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On Unrelated Relationships

In my hometown, you didn’t call the driver as Mr. Driver or the conductor as Mr. Conductor. You didn’t call them by their first name either.. You called them Annen (colloquial usage of word Anna which means Big Brother).

I rode public transportation since I was 10 years old. The bus numbers were 52B, 18A, 18B and 18G. These buses took me from home to school and back.

India use to be a populated country even when I was 10 years old. In order to avoid more people getting on the over loaded bus the driver would stop a few hundred feet away from my bus stop. That is when I first learnt how to run with my backpack and lunch bag…. all the while yelling at my sister to follow me hastily. I would fall, get up and run again to catch the bus to get to school. I would hop on the foot board of the bus before the driver took off and turn around to ensure my sister had made it. Many times, despite my running, the driver would take off and leave me and my sister stranded at the bus stop.

Over time I learnt to become friends with the passengers, bus drivers and conductors.

In my hometown, you didn’t call the driver as Mr. Driver or the conductor as Mr. Conductor. You didn’t call them by their first name either.. You called them Annen (colloquial usage of word Anna which means Big Brother).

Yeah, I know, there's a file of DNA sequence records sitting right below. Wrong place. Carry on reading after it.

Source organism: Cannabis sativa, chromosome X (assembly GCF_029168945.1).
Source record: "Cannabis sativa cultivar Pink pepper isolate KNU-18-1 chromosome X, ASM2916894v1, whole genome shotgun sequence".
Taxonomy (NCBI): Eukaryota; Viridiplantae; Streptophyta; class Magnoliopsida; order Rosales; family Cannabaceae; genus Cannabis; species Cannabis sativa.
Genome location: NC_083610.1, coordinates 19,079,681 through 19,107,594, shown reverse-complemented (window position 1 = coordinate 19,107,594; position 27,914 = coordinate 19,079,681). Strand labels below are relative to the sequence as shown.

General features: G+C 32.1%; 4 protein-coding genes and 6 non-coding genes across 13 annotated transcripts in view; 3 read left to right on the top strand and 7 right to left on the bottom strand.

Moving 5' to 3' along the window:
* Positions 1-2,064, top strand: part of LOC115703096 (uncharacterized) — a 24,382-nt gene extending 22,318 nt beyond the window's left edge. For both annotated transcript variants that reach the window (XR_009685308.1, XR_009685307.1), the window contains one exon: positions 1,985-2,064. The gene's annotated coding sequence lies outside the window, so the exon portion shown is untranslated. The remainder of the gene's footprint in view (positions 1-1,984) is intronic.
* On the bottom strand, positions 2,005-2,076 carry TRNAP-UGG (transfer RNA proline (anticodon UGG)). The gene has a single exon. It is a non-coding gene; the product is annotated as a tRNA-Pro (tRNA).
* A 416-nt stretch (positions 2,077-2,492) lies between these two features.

I would say to the conductor (who was typically in the back of the bus and could possibly see me running to catch the bus) – “Annen… please Annen. Don’t take off the bus without picking me up. If I go late to school, teachers are giving me a difficult time. Tell the Driver Annen to pause for just a tad bit more until my sister and I get on the bus. Please Annen.”

Guess what happens when you ask?
That is right.
When you ask, you are given.

For the next several years, the bus conductors and drives would pause the bus to pick up my sister and me. The passengers would give us a helping hand to get into the bus. Over the years, the regular passengers got to know me well. So, if they saw me running and the foot board of the bus was already crowded, they would make away for me. They would also yell to the people (who were not regular commuters) standing on the foot board – “Yenga area ponnu varuthu ya. Othu. Othu. Othu. Vazhi odu. Seekarma.” (Which meant: Yo. Our area girl is coming. Move. Move. Move. Make away. Fast.)

As I grew up, I realized that the person who sold flowers near the Temple was “Poovikara Akka” (the elder sister selling flowers).

The youngster in the grocery store was “Maligakadai Thambi” (the younger brother helper in the grocery store).

The priest in the temple was “Mama” (the Uncle in the temple).

The old man selling coconuts on the corner of the street was “Elani Thatha” (Grandpa who sells coconuts).

The old lady who sold milk was “Pallu Patti” (Grandma who sells milk).

All those people, in different socioeconomic backgrounds, and not related to me by blood.. were related to me in the giant maze of my hometown. If you treated them well, they appreciated it and reciprocated with niceness.

That is what I learnt in my hometown. To treat everybody fairly and nicely…as if they were related to me…as my very own family.

Well, that, and how to run fast, land my foot (without falling or faltering) on the foot board of a moving bus that paused for me to get on and get to my destination.

Originally published at ambalbalakrishnan.com

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